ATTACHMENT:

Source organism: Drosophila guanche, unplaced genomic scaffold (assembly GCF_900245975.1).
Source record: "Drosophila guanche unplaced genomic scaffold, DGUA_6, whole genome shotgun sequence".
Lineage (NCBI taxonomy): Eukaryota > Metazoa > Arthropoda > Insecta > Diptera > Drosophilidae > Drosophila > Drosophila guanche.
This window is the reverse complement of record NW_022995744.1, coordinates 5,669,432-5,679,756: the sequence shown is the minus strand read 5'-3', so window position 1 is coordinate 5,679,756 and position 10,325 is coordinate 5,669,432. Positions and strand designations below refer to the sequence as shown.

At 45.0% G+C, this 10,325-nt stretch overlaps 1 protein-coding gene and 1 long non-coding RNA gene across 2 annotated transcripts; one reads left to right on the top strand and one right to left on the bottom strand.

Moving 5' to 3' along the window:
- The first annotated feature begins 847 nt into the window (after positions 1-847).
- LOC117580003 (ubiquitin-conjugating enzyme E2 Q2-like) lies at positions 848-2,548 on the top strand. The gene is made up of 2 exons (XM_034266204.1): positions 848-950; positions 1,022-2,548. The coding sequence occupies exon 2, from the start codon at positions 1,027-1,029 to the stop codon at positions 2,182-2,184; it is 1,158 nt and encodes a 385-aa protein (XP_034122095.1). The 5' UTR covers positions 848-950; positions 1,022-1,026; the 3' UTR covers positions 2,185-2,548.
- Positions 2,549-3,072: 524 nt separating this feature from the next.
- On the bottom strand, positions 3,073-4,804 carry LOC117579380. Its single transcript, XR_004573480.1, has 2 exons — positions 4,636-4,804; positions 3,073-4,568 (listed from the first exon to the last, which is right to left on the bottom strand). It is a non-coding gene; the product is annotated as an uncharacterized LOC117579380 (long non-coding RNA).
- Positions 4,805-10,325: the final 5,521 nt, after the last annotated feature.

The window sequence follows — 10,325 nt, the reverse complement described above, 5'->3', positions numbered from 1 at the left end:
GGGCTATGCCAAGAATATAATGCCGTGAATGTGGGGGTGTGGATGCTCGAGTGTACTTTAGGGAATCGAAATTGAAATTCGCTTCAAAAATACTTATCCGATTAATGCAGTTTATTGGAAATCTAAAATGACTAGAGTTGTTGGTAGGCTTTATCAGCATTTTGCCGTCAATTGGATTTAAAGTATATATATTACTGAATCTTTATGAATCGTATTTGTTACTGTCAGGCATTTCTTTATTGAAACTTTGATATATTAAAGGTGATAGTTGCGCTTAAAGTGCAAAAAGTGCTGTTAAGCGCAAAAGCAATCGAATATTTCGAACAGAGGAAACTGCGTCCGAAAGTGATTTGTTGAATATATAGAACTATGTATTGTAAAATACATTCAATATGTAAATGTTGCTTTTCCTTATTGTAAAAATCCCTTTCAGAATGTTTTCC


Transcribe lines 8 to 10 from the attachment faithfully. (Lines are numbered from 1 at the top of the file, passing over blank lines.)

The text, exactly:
- LOC117580003 (ubiquitin-conjugating enzyme E2 Q2-like) lies at positions 848-2,548 on the top strand. The gene is made up of 2 exons (XM_034266204.1): positions 848-950; positions 1,022-2,548. The coding sequence occupies exon 2, from the start codon at positions 1,027-1,029 to the stop codon at positions 2,182-2,184; it is 1,158 nt and encodes a 385-aa protein (XP_034122095.1). The 5' UTR covers positions 848-950; positions 1,022-1,026; the 3' UTR covers positions 2,185-2,548.
- Positions 2,549-3,072: 524 nt separating this feature from the next.
- On the bottom strand, positions 3,073-4,804 carry LOC117579380. Its single transcript, XR_004573480.1, has 2 exons — positions 4,636-4,804; positions 3,073-4,568 (listed from the first exon to the last, which is right to left on the bottom strand). It is a non-coding gene; the product is annotated as an uncharacterized LOC117579380 (long non-coding RNA).